You are here

Archived: Arta Dental Care

All reports

Inspection report

Date of Inspection: 8 August 2013
Date of Publication: 18 September 2013
Inspection Report published 18 September 2013 PDF | 82.15 KB

People should be treated with respect, involved in discussions about their care and treatment and able to influence how the service is run (outcome 1)

Not met this standard

We checked that people who use this service

  • Understand the care, treatment and support choices available to them.
  • Can express their views, so far as they are able to do so, and are involved in making decisions about their care, treatment and support.
  • Have their privacy, dignity and independence respected.
  • Have their views and experiences taken into account in the way the service is provided and delivered.

How this check was done

We carried out a visit on 8 August 2013, observed how people were being cared for, checked how people were cared for at each stage of their treatment and care and talked with people who use the service. We talked with staff.

Our judgement

People were involved in decisions which related to their treatment. However, people’s privacy was not respected. People were not provided with appropriate information regarding fees.

Reasons for our judgement

We saw that patients were greeted by friendly reception staff. We saw the practice had a system to ensure patients updated their medical history when they arrived at the practice. This meant the dentist was aware of any changes to patients health prior to treatment.

The practice had a general information leaflet available in the reception/waiting area. This identified the ‘out of hours’ procedure. We saw that this information was also displayed on the front entrance. We were informed by the practice manager that if a patient was in pain the dentist would endeavour to see them the same day either at the Arta practice or at a nearby practice where the dentist also offered treatment. We spoke to a patient who told us, “I have never had a problem getting an appointment but I know the dentist works at another practice locally where I could go and see them.”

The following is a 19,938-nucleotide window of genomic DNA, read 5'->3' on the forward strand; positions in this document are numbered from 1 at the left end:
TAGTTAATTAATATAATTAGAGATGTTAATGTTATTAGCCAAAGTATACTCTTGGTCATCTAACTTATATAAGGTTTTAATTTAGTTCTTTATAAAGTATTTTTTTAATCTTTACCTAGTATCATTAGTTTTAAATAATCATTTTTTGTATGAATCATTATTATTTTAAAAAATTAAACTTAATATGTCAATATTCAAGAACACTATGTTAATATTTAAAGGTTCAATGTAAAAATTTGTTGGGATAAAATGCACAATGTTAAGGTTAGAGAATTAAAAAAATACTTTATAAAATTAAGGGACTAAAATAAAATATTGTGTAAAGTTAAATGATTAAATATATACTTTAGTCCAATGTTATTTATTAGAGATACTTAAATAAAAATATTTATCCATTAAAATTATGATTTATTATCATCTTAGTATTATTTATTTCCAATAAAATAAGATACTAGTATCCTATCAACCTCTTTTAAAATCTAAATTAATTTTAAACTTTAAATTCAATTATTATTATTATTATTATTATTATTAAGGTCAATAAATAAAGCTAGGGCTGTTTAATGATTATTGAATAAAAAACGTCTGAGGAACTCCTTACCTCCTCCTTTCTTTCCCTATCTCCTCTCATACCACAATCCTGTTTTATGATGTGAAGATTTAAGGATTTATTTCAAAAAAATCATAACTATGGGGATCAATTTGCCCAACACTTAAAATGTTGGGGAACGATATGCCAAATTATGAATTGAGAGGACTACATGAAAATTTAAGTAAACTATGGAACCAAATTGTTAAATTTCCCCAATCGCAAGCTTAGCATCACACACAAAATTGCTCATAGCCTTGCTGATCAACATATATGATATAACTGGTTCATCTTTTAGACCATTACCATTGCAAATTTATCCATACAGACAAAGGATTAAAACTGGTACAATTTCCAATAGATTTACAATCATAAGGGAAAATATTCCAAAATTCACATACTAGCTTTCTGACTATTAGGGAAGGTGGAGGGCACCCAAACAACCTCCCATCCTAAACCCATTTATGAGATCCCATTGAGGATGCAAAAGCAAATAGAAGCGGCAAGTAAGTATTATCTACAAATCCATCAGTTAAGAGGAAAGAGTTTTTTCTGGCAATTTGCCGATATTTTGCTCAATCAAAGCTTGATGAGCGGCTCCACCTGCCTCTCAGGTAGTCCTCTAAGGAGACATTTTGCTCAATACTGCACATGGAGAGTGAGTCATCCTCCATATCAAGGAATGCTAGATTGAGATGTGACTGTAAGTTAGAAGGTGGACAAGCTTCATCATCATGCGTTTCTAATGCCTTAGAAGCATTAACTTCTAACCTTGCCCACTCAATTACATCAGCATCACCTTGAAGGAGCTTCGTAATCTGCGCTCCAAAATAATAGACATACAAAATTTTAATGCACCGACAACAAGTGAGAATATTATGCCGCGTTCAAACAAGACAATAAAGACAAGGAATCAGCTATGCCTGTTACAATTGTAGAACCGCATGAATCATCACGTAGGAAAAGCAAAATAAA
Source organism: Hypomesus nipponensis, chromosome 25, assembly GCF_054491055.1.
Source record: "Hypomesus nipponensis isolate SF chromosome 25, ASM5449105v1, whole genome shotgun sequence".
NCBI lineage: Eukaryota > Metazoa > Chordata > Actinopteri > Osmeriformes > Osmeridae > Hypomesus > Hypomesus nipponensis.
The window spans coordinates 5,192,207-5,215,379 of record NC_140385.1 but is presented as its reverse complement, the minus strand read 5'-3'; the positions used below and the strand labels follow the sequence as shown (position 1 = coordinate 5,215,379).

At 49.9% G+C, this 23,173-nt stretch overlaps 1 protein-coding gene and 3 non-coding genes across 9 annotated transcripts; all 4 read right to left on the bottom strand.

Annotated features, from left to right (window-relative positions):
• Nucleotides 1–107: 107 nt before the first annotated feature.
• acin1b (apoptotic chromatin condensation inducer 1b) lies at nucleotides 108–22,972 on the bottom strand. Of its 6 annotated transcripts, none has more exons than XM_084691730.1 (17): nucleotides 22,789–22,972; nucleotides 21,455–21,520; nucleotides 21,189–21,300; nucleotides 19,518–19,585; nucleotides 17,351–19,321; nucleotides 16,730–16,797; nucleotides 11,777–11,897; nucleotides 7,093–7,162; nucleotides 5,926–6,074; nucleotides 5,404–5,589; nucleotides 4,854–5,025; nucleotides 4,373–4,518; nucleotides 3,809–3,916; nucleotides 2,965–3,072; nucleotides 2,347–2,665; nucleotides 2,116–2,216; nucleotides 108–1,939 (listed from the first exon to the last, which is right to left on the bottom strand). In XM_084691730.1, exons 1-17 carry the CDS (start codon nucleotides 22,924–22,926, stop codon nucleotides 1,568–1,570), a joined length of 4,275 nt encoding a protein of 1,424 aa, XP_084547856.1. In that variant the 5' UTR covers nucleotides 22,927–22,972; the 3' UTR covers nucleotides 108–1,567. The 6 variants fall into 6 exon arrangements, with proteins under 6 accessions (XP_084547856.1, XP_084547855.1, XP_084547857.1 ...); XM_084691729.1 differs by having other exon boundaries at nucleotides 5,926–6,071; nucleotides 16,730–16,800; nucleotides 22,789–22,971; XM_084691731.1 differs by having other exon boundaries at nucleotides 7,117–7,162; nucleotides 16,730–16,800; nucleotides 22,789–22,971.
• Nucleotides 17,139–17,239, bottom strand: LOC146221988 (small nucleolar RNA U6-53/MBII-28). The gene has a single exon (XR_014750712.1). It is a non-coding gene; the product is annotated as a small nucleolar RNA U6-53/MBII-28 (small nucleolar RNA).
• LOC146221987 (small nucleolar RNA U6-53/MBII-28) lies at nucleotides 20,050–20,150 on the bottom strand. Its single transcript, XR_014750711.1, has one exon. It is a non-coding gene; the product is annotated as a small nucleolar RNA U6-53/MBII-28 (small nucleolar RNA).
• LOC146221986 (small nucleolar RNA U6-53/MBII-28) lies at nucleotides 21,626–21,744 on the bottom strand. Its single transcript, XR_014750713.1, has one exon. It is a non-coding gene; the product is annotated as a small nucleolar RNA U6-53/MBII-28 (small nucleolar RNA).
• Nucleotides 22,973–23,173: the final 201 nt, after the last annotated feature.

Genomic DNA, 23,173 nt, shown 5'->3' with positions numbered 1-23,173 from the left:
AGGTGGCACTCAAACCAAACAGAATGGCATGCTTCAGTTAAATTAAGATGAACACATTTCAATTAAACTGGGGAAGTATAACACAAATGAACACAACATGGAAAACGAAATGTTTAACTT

The practice leaflet contained some information which was not current. For example, the practice opening hours were incorrectly identified. We saw that the contact telephone number for NHS Direct was incorrectly recorded for the area.

There was no written information available in the practice regarding fees. The practice manager was able to provide us with verbal information related to the cost of an examination and other treatments such as a filling. We saw from treatment plans that this information correlated with the fees that patients had been charged. We spoke to a patient who told us, “I am told how much work will cost before anything is done.”

There were two doors available to access the treatment room. One of the doors was located off the main entrance hall. On the day of our inspection this door was seen to be open and was prevented from closing due to plug extension sockets blocking the doorway. People walking into the practice were able to see into the treatment room. This meant that people’s privacy was not respected.

The practice had an equality and diversity policy. We saw wheelchair access was possible into the practice. We observed the receptionist assisting a patient, who had mobility issues, to the exit.

We saw that patients were provided with individual treatment plans. One patient we spoke with told us, “I am always given the chance to have a think about my treatment.”

The practice ran a dual system for patients notes, the computerised system ran alongside a paper based system. Paper based records were stored securely in a locked cabinet.

We saw evidence that risks and options had been discussed within the treatment records and consent was sought prior to treatment.